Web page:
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This is the blog of Ian Rosales Casocot. Filipino writer. Sometime academic. Former backpacker. Twink bait. Hamster lover.

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Saturday, January 29, 2011

entry arrow10:13 PM | Hell is Other People Who Think of You With Such Good Intentions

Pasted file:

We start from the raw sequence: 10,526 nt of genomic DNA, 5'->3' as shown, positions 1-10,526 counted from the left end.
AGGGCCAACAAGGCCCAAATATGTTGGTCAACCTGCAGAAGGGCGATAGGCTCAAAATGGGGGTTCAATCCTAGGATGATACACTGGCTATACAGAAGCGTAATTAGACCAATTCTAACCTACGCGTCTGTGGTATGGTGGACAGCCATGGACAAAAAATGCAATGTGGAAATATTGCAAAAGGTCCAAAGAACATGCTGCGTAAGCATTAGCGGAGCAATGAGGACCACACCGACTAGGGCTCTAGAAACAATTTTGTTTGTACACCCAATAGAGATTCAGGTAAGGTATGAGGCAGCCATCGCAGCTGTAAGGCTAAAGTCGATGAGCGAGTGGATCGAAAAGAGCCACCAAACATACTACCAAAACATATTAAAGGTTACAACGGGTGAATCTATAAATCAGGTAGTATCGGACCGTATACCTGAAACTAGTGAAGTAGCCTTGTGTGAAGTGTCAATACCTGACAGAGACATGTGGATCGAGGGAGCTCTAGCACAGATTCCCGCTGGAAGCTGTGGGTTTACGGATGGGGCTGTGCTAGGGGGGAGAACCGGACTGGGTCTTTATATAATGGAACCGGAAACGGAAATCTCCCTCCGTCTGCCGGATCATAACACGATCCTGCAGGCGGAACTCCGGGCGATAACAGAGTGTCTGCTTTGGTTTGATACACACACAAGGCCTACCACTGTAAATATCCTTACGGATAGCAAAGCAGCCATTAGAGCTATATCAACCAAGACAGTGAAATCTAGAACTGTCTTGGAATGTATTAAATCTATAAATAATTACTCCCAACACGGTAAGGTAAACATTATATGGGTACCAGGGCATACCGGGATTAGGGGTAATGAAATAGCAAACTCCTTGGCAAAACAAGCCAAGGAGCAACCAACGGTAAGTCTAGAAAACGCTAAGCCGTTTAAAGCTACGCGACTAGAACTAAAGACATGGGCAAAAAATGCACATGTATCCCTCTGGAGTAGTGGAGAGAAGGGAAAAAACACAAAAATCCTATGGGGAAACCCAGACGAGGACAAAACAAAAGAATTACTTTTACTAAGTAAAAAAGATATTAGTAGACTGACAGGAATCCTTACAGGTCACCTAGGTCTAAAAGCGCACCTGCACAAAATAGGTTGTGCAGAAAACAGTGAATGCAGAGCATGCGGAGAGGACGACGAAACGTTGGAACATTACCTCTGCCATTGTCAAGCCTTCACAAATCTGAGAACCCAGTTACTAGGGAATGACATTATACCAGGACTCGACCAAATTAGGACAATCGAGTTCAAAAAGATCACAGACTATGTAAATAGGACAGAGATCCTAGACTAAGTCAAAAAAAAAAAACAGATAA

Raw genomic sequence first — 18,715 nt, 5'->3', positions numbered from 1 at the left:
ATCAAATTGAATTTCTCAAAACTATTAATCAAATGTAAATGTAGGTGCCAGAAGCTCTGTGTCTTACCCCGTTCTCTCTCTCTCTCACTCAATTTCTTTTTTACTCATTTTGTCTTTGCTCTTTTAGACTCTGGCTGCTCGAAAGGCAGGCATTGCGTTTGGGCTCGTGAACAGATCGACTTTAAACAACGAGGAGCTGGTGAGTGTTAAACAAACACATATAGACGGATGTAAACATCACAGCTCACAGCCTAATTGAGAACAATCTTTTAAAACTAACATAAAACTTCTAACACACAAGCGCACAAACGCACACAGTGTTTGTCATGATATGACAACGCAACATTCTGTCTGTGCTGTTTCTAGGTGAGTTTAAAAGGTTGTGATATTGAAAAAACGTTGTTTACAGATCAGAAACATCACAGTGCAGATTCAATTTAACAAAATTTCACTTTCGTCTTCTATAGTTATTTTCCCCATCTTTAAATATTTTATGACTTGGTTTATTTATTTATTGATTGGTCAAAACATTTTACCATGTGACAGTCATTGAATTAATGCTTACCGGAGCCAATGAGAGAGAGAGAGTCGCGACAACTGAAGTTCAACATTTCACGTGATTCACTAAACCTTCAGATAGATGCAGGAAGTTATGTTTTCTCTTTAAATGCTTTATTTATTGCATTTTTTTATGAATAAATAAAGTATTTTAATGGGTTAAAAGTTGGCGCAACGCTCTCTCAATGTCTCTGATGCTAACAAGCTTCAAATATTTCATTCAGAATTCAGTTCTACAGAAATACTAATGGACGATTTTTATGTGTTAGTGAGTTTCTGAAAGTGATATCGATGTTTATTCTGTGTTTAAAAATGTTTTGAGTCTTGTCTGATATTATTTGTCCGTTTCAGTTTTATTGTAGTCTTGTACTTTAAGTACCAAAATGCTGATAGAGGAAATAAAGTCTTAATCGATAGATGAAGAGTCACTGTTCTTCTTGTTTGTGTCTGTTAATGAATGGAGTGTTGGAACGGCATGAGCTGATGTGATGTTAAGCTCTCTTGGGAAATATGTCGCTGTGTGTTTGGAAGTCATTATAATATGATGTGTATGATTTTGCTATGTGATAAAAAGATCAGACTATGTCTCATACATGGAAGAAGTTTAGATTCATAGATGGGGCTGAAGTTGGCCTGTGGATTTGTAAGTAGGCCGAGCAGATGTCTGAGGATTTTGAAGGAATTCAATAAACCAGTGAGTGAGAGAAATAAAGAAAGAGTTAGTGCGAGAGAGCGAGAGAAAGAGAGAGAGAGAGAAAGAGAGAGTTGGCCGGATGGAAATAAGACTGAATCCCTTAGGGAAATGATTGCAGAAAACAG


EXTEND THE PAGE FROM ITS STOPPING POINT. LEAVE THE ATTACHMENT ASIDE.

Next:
We know people like Mona Plash, the gossipmonger in the center of Douglas Sirk's sly, subversive melodrama All That Heaven Allows [1955]. Her tongue is a well-oiled scarlet machine of titillating tales, and people may publicly censure her for her gossip, but she is allowed to thrive for one reason: to make everybody else feel superior about themselves as they secretly delight in the tales of the fallen around them. Polite society is not so polite -- its cultivated airs are embedded in conformity. You stray, and you become the fodder for malignant stories, a wall of pressure around you that ultimately undoes you and the unpopular stand you have taken. This is what I get from my belated screening of this film, something I've watched on and off for the past two years or so. I find this vacillation strange considering this is perhaps Sirk's most famous film in the tradition of cinema he created with producer Ross Hunter (those slick and saturated melodramas, the so-called "women's weepies," which Universal Pictures churned out in the 1950s), and considering that I've already watched most of his other films, including Imitation of Life [1959], Written on the Wind [1956], and Magnificent Obsession [1954]. What took me so long to finish this? I have no clear answers, except to say I've been quite busy dealing with more contemporary titles, and Sirk's masterpiece seemed to have this characteristic of "always being there," something I can return to anytime I wanted. Much has been said about the retroactive critical acclaim Sirk has since received for his previously critically ignored films, and much has been written about his films' subversive nature. (Read the Criterion essay on this here.) I won't add anything to that scholarship. What for? What I can offer now is my personal response to it, as this blog's purpose dictates. And my response is surprisingly didactic and common: in Cary's (Jane Wyman) story, essentially of a beautiful caged bird who sings for love and finds it in an unlikely partner (much to the consternation of the other "proper" birds around her), I uncover a comforting truism. The moment you live your life around the fearful question of "What will people say?" ... that's the moment you become the living dead. I have felt like Cary for most of my life. I am, after all, an outspoken writer and gay man, a teacher in a Protestant university, and sometimes I do feel the fangs of well-intentioned serpents like Mona Plash. There are many of them here. Some even pretend to be my friends. It gets tiring sometimes, battling these petty monsters, but sometimes, when I'm courageous enough, I just ignore them. Because life is too short to live it on the terms centered around pleasing people like these. The trick is to render their poison inutile. "Don't make unimportant thing important," Rock Hudson tells Ms. Wyman in this love story. I suppose we must. It is often very hard to do in practice, but he's right.

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